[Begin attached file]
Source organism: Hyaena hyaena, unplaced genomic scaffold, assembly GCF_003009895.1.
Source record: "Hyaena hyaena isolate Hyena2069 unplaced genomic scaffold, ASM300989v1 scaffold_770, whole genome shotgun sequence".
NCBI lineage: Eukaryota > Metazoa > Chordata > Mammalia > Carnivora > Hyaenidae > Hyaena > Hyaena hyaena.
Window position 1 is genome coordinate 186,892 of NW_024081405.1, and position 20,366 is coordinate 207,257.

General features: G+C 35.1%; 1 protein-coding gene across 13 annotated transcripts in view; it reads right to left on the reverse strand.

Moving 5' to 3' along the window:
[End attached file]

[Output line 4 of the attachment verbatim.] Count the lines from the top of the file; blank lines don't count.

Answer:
Window position 1 is genome coordinate 186,892 of NW_024081405.1, and position 20,366 is coordinate 207,257.